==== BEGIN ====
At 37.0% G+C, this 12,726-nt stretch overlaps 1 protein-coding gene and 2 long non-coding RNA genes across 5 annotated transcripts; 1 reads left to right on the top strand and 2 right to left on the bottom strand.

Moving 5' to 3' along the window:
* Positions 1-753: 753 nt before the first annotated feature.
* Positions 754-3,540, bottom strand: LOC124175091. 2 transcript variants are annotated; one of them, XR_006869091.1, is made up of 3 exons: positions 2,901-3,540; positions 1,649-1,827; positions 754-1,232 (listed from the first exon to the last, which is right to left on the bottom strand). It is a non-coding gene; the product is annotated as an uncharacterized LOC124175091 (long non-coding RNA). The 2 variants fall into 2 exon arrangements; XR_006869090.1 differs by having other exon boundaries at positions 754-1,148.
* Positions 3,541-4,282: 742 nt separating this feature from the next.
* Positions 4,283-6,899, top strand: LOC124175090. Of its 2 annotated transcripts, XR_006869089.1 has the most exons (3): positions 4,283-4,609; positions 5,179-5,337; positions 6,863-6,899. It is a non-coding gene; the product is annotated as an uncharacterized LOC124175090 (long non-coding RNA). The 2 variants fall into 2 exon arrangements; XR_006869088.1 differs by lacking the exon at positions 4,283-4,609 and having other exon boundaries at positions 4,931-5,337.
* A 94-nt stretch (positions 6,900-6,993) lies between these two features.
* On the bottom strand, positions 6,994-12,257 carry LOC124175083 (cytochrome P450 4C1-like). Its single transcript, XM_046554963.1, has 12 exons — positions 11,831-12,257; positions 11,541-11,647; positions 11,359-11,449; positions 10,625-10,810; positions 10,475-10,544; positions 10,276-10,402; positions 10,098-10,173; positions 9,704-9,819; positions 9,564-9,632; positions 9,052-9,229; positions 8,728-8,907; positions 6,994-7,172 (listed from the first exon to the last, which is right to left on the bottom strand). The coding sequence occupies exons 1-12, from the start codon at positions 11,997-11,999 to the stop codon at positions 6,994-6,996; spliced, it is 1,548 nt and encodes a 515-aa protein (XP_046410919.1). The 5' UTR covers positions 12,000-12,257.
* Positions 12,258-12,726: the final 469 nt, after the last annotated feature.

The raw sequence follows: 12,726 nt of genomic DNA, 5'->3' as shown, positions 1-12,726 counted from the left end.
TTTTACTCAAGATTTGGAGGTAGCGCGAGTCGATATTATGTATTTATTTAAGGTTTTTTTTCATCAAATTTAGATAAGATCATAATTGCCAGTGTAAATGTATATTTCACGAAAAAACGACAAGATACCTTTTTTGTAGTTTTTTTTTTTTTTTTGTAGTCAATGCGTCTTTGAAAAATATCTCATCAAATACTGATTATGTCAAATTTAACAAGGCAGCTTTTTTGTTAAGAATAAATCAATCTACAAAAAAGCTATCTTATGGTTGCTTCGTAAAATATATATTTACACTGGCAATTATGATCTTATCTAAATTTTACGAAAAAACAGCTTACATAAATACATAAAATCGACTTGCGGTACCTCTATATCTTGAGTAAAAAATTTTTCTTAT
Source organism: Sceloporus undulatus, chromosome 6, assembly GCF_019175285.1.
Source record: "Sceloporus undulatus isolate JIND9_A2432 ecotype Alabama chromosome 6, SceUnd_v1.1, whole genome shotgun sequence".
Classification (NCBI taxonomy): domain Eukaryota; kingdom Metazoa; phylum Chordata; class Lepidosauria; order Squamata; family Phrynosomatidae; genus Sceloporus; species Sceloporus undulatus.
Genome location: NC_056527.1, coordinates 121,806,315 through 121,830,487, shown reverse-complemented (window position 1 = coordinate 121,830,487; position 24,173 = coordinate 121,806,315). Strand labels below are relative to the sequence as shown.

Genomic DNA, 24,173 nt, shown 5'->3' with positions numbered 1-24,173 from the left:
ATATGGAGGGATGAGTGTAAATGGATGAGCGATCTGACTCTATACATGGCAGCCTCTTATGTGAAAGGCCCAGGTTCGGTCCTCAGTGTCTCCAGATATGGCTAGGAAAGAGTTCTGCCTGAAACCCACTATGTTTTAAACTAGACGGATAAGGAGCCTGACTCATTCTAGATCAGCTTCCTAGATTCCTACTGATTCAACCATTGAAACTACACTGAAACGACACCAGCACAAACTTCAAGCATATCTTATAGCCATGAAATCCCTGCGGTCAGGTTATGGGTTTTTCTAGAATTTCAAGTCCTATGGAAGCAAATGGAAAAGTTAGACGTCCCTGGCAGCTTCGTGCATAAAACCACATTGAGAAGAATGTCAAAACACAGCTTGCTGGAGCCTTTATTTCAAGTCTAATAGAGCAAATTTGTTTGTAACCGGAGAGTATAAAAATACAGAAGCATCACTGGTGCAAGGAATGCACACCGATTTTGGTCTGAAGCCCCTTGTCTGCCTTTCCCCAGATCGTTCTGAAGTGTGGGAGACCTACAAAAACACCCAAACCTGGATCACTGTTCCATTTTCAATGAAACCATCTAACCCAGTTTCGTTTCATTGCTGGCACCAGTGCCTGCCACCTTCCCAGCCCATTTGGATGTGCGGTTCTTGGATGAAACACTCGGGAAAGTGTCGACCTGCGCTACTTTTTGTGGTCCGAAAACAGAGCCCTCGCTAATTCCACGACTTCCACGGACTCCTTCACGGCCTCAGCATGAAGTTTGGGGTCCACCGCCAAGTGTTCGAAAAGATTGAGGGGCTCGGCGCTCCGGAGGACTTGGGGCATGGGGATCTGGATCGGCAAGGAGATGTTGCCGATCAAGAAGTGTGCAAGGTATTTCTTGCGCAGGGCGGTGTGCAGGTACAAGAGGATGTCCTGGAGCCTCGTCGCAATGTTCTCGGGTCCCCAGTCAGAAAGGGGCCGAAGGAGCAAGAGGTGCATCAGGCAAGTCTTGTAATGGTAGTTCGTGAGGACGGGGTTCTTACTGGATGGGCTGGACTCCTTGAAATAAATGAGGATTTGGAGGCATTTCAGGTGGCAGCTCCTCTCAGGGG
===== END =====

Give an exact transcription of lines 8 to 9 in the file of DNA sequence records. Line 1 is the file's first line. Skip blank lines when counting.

* On the bottom strand, positions 6,994-12,257 carry LOC124175083 (cytochrome P450 4C1-like). Its single transcript, XM_046554963.1, has 12 exons — positions 11,831-12,257; positions 11,541-11,647; positions 11,359-11,449; positions 10,625-10,810; positions 10,475-10,544; positions 10,276-10,402; positions 10,098-10,173; positions 9,704-9,819; positions 9,564-9,632; positions 9,052-9,229; positions 8,728-8,907; positions 6,994-7,172 (listed from the first exon to the last, which is right to left on the bottom strand). The coding sequence occupies exons 1-12, from the start codon at positions 11,997-11,999 to the stop codon at positions 6,994-6,996; spliced, it is 1,548 nt and encodes a 515-aa protein (XP_046410919.1). The 5' UTR covers positions 12,000-12,257.
* Positions 12,258-12,726: the final 469 nt, after the last annotated feature.